Click here for search results

DECRG Trade Seminar: Taking Stock of Antidumping, Safeguards, and Countervailing Duties, 1990-2009

Sponsor: Development Economics and Chief Economist (DEC)

Speaker: Chad Bown, World Bank

Astract: This paper examines the evolving, cross-country use of antidumping, countervailing duties, and safeguard policies – temporary trade barriers (TTBs) – over the period 1990-2009. We draw from the World Bank’s Temporary Trade Barriers Database and construct annual, product-level flow and stock measures of these TTBs, highlighting heterogeneity in the use and potential impact of such barriers across major using countries, industries, trading partners, and time. We establish a number of stylized facts regarding trends in historical use. Major developed economies have reduced the stock of imported products they subject to TTBs over the last fifteen years to current levels that are roughly 50% of their within-period peak. Developed economies have also reduced the incidence of such barriers imposed on other high-income economies’ exports and shifted the composition of TTBs that remain onto primarily developing economies. Nevertheless, the comparative evidence across countries is that TTBs are increasingly a “South-South” phenomenon, as major emerging economies have subjected the largest shares of their imported products  to such barriers, and such barriers  increasingly target imports from other developing countries. While, in the level, China’s export stock is distinct with roughly four times as many products subject to foreign-imposed TTBs as the second most-targeted economy, a number of other developing economies are experiencing growth rates comparable to China in terms of the incidence of their exports being targeted over time, as well as relative to their penetration of new export markets (extensive margin). Finally, we benchmark these historical trends against newly available data from the economic shock of the 2008-2009 global crisis, a period which accentuates and deepens the pre-crisis patterns to the data. For example, while the major G20 users of such policies have combined to increase the stock of product-lines subject to TTBs by 25% during the crisis, only 3% of this is the result of high-income economies, as developing economies have increased their stock of product coverage by 41%. We also describe the likely persistence of such patterns to discriminatory import protection due to the peculiarities of the WTO’s self-enforcing dispute settlement system. We conclude by identifying new research questions relating the evolving use of TTBs to the theories of trade agreements and the rules and principles of the world trading system.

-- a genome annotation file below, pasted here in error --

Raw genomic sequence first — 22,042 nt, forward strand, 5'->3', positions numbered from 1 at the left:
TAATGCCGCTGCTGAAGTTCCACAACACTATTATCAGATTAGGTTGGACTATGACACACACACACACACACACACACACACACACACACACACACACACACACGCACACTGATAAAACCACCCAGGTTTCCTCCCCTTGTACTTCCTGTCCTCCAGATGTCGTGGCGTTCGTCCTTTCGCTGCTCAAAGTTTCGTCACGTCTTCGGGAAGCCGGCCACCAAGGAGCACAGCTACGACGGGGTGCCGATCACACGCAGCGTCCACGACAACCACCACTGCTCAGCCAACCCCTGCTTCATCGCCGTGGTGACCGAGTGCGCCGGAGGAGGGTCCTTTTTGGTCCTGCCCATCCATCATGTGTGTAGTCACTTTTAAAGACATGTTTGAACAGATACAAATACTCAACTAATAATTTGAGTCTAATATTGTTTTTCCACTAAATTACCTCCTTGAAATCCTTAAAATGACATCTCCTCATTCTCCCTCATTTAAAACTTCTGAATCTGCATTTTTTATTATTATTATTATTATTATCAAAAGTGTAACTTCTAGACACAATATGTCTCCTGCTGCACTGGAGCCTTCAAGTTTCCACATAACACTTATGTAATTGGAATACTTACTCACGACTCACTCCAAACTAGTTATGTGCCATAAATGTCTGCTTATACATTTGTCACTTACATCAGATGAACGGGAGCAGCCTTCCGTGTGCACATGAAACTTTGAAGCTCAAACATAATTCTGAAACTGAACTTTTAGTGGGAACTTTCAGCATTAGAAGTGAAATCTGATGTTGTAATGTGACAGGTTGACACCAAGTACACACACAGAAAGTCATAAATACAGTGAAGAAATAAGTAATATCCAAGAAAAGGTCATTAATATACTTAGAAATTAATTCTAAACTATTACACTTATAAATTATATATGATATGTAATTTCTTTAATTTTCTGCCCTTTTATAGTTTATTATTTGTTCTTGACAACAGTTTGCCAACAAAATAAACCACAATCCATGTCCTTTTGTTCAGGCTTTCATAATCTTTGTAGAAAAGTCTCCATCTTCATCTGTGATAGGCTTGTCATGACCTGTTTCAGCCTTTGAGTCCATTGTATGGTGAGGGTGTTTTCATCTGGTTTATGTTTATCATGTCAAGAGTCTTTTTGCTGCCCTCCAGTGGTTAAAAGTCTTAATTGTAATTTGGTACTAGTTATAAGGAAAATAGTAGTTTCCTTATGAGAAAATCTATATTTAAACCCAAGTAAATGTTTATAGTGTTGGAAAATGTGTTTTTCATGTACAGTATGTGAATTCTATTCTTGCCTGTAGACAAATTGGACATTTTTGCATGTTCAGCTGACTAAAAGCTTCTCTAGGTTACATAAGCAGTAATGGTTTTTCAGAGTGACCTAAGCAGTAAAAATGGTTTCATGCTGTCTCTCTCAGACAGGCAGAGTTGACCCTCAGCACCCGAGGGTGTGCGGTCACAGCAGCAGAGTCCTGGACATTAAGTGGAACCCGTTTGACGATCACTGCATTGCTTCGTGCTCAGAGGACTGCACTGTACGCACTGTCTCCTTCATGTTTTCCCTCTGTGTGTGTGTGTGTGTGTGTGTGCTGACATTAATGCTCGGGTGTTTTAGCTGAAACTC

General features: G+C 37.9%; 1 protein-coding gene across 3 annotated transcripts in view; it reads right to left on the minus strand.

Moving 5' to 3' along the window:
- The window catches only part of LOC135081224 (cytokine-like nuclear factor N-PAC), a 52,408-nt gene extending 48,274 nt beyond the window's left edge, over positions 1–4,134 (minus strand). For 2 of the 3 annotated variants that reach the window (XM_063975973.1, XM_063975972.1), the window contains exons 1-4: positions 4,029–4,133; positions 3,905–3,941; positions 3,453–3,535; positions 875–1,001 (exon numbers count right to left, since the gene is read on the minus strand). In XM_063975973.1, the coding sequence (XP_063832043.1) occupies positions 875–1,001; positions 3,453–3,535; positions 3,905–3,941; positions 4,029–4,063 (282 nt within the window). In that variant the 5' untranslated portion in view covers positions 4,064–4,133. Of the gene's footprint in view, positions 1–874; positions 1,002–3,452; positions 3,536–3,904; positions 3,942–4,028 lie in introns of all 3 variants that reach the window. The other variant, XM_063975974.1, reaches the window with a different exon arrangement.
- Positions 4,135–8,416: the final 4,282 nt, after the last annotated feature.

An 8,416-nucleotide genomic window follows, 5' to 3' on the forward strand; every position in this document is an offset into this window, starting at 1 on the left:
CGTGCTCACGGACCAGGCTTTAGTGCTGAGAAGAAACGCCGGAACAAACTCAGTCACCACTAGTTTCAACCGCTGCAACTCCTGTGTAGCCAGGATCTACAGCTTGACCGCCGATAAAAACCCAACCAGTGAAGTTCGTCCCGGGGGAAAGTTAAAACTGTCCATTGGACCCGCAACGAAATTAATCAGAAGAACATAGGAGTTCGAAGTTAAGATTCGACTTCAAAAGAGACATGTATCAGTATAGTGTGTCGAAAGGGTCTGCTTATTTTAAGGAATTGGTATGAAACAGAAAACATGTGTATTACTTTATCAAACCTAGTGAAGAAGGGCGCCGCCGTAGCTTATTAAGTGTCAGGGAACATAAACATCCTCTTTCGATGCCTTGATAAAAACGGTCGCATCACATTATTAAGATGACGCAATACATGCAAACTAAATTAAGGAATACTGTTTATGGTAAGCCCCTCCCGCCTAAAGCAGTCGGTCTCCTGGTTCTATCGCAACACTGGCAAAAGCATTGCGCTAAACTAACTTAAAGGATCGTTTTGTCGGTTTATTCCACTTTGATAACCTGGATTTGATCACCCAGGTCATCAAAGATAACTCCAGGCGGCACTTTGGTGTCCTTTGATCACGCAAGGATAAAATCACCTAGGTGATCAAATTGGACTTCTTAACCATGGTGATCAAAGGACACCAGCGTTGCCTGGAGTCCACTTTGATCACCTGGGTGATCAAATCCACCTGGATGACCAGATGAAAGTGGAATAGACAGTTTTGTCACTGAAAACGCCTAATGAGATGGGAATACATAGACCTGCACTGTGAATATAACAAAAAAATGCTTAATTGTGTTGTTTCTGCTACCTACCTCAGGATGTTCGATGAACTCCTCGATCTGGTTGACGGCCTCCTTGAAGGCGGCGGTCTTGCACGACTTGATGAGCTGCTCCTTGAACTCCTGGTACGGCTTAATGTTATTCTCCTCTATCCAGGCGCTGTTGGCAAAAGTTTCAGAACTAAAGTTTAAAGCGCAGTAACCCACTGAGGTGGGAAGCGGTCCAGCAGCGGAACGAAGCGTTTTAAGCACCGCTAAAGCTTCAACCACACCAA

For Information: Yasmin D Souza

Permanent URL for this page:

© 2016 The World Bank Group, All Rights Reserved. Legal